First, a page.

About the Journal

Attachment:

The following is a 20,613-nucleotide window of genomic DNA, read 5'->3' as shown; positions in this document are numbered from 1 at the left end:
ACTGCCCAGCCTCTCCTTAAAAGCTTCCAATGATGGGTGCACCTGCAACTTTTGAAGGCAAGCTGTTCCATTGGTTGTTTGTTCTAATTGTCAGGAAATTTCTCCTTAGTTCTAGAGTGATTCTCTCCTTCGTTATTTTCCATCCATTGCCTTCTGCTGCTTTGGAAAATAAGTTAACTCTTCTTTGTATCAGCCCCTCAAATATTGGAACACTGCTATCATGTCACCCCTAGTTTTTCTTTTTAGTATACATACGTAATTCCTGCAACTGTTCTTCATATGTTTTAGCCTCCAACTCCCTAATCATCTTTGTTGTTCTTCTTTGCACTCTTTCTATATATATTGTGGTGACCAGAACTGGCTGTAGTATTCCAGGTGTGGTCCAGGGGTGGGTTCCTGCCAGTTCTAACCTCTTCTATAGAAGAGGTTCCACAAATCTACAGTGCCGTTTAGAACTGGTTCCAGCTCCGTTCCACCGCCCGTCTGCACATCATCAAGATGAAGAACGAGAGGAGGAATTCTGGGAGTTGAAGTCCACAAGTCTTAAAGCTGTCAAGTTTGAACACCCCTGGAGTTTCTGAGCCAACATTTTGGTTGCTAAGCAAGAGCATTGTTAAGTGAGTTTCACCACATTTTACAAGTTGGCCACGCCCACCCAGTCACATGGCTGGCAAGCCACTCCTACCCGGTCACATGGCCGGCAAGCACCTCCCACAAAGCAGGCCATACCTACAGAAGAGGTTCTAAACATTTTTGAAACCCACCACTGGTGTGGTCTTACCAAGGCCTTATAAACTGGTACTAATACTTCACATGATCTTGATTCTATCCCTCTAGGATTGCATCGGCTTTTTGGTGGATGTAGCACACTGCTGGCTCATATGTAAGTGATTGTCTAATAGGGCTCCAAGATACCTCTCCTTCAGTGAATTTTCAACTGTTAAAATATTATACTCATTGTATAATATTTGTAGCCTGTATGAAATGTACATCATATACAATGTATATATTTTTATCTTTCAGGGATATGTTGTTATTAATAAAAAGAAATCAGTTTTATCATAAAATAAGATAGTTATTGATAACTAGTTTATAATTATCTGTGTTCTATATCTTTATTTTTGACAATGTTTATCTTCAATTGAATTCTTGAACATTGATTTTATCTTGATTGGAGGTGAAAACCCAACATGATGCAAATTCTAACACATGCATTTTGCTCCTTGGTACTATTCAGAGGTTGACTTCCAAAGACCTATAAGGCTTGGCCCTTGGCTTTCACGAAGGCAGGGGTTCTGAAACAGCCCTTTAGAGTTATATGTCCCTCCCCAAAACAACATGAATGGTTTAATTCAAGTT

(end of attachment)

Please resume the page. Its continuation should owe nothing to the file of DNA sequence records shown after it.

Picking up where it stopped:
Economists consider “science” as the search and production of knowledge using known starting conditions. Knowledge can be considered a public good, due to the fact that its utility to society is not diminished with additional consumption (non-rivalry), and once the knowledge is shared with the public it becomes very hard to restrict access to it or use of it (non-excludable). Traditional public economic theory asserts that competitive markets provide poor incentives for production of a public good because the producers cannot reap the benefits of use of their product, and thus costs will be higher than benefits. Economists have identified several possible reasons as to why producers of science might determine that the private costs they incur in the production process are larger than the benefits that they intend to reap, even though the benefits to society are greater than these costs Firstly, the technological barriers to production are extremely high, which makes the market very risky. Technological barriers refer to the cost of research and development of new scientific knowledge, which becomes increasingly expensive as technology continues to play a more prominent role in this type of development.Secondly,